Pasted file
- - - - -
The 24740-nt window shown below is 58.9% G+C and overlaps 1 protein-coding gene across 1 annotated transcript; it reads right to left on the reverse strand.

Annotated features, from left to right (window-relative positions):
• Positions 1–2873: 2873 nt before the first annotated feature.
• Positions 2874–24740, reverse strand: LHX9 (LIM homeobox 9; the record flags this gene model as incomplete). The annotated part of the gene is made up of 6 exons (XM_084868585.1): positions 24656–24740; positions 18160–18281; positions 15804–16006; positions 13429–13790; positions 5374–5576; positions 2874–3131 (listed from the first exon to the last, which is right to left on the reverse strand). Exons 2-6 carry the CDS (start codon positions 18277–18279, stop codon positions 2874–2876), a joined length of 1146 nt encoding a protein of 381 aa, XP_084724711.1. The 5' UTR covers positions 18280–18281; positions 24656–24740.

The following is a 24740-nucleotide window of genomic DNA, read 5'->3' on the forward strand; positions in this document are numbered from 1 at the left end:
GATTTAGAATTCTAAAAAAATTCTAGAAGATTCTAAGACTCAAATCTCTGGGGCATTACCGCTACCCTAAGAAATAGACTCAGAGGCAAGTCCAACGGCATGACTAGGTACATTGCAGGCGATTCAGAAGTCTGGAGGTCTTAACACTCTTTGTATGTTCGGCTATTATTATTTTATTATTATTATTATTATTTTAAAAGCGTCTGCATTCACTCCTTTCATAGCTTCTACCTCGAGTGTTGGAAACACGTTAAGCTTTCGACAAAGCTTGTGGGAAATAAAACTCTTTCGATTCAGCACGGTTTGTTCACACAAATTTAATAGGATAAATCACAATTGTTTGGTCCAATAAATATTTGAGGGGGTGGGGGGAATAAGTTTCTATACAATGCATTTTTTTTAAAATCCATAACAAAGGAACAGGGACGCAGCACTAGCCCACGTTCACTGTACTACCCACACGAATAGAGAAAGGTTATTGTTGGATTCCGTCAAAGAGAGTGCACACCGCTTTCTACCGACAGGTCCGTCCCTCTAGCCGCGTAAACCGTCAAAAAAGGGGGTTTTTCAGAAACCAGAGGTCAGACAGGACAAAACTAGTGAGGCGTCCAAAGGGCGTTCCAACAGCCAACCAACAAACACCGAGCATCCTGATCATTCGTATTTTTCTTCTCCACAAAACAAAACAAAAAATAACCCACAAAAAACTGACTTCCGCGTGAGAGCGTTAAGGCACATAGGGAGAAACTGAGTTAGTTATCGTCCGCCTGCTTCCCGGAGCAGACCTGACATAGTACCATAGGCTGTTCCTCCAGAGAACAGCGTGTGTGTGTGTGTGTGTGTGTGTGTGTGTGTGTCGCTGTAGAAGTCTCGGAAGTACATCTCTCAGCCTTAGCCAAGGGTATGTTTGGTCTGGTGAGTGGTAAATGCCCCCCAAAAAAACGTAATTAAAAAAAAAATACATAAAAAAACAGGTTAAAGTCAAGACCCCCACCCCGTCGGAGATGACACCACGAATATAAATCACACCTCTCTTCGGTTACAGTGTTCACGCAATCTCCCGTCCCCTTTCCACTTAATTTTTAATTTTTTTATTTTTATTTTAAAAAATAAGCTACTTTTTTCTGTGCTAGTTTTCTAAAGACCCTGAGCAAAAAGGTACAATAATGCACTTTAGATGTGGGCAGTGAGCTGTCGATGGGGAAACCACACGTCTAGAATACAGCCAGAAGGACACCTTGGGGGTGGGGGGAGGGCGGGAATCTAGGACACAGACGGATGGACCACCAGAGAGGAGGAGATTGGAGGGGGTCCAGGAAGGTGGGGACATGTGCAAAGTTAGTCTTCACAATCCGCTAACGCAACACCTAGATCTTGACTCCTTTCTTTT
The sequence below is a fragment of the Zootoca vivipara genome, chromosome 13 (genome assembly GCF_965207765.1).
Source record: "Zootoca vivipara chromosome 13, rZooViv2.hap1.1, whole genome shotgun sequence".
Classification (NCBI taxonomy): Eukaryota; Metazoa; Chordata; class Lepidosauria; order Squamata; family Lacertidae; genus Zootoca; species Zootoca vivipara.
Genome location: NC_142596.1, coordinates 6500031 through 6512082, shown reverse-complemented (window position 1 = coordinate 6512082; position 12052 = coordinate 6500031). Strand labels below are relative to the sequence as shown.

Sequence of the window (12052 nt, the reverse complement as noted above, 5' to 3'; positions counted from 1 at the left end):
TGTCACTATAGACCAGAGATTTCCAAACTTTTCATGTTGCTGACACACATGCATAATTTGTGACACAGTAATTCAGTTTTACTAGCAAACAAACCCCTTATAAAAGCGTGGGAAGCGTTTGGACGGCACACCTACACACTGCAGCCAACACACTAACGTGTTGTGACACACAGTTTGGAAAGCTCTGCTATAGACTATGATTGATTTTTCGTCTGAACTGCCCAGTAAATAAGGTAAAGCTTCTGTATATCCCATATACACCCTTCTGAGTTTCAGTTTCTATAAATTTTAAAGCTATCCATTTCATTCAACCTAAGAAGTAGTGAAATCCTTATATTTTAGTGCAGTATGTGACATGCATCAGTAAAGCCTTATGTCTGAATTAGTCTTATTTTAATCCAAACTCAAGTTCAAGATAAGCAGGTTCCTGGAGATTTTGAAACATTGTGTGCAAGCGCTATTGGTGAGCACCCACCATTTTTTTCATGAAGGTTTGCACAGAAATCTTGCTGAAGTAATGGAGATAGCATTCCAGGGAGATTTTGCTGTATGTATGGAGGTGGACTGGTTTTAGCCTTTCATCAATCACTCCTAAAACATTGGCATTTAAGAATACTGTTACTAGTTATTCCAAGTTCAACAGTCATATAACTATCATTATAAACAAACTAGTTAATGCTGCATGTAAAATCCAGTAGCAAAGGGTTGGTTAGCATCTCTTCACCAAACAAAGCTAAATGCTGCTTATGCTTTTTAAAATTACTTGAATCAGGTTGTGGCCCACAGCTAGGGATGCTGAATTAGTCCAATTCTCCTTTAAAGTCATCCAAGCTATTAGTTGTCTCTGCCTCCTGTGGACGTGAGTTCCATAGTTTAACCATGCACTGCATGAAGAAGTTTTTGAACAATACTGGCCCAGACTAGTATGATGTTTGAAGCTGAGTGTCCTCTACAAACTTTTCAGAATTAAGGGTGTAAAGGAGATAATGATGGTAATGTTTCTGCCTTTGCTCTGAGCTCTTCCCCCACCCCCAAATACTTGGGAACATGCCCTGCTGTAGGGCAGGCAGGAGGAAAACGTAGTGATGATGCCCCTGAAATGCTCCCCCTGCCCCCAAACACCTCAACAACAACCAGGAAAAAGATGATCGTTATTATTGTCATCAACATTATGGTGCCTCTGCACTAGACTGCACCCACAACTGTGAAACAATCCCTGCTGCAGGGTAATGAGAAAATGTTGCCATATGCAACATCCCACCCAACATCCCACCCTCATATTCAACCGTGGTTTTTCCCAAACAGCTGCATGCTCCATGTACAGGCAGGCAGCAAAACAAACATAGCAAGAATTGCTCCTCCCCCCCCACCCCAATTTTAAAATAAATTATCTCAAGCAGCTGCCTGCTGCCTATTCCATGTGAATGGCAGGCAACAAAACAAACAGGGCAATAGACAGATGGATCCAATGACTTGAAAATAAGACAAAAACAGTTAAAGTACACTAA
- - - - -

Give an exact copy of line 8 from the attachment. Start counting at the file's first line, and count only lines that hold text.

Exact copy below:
Source record: "Zootoca vivipara chromosome 13, rZooViv2.hap1.1, whole genome shotgun sequence".